Recent research shows that around 1.2 million high school students took at least one AP exam in 2020. That’s more than 38% of the total U.S. student population. Is your high-schooler planning to take one this year? If so, it pays to be prepared. This is especially true when it comes to a complex and challenging exam, such as AP Calculus.
Here’s an in-depth look at what the AP Calculus exams will look like in 2021. In addition to explaining the format, we’ll share helpful tips and resources that can put your student on the fast track to that sought-after high score.
A Brief Overview of the 2021 AP Calculus Exams
An AP Calculus exam will test your child’s knowledge of the mathematical concepts that they’ve covered in class, as well as cumulative knowledge of algebra, trigonometry and pre-calculus concepts. In addition to solving equations, students will also be required to select and use the proper formulas for each calculation. They will also need to show the procedures they used to find the answer, using correct notations in their work.
This coursework is challenging, and the exam can be intimidating. However, it can also open new doors of opportunity for your child, including the chance to demonstrate readiness for more challenging coursework and the opportunity to earn college credit! For those reasons, it’s smart for your child to take the exam, even if it seems daunting.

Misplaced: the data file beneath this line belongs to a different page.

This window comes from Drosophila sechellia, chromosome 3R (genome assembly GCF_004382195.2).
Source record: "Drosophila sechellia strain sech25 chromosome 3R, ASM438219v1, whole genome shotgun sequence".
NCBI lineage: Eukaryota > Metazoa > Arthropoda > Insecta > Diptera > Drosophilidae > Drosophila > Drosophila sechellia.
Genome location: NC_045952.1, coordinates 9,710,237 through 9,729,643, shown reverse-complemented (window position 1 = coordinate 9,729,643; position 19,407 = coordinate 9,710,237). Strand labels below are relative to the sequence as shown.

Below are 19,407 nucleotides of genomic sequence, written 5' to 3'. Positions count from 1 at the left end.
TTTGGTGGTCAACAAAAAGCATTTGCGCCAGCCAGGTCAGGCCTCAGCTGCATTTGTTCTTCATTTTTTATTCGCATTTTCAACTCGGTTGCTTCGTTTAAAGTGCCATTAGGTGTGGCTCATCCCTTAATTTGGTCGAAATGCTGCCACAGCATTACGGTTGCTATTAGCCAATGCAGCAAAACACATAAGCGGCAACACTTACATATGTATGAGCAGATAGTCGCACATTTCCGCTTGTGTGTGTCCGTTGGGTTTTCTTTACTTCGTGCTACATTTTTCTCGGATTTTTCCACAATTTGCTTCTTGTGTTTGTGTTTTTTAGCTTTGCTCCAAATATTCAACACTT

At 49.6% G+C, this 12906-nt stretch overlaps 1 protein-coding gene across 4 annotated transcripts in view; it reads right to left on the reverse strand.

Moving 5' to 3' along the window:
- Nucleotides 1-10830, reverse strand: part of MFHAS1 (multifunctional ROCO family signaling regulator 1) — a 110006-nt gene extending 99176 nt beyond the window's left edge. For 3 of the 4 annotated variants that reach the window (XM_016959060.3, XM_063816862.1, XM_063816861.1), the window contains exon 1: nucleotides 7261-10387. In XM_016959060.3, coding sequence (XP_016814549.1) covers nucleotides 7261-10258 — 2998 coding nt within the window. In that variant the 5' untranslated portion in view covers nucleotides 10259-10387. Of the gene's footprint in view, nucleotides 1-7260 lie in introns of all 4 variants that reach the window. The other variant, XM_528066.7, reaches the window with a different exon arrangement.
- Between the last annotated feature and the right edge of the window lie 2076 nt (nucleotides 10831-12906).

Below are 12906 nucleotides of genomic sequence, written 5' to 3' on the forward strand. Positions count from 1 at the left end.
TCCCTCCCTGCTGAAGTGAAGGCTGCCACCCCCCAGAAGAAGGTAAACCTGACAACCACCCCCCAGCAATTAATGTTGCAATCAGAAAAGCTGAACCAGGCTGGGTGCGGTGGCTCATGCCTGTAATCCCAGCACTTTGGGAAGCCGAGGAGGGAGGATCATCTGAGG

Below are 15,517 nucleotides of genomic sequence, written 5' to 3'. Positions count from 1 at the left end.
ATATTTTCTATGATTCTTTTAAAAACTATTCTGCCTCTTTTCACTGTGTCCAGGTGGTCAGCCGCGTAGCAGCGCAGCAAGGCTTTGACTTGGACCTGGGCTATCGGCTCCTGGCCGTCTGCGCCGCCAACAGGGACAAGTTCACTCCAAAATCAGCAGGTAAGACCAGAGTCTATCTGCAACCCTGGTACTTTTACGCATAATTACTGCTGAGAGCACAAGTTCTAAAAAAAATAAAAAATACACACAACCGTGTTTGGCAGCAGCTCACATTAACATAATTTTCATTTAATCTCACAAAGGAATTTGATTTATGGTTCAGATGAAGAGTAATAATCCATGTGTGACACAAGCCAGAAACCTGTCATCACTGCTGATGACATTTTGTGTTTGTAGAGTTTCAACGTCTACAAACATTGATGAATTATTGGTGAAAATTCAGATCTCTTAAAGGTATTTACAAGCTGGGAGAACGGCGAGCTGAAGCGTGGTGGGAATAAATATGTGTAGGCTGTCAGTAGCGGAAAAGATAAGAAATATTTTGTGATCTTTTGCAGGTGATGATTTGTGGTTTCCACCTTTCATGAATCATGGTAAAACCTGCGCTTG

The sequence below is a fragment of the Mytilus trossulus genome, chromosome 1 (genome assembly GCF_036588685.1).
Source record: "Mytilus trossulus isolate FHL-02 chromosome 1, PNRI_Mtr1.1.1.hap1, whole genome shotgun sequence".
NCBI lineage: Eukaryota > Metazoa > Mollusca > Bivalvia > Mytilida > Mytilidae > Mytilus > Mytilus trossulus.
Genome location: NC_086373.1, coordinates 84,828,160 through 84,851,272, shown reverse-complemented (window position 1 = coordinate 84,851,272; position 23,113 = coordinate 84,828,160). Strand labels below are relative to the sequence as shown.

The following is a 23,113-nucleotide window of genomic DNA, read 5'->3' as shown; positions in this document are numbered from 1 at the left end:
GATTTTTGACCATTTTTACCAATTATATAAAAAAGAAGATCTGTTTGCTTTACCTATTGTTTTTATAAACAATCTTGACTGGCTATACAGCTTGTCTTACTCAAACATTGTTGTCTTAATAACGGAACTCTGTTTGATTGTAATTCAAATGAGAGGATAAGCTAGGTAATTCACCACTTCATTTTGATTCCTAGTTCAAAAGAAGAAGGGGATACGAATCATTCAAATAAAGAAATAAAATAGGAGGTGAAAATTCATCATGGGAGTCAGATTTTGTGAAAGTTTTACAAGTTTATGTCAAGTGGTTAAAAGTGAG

If your child is currently enrolled in AP Calculus, they will have the opportunity to take the final exam in the spring of 2021. This year, exam dates are broken into three Administration periods. Administration 1 and Administration 2 dates are offered in-person, in school. They are available via paper format only. Administration 3 dates are digital, online exams offered either in school or at home.
In 2021, the dates for the AP Calculus exams are as follows. Both AB and BC exams will be offered on the same day.
- Administration 1: Tuesday, May 4, 2021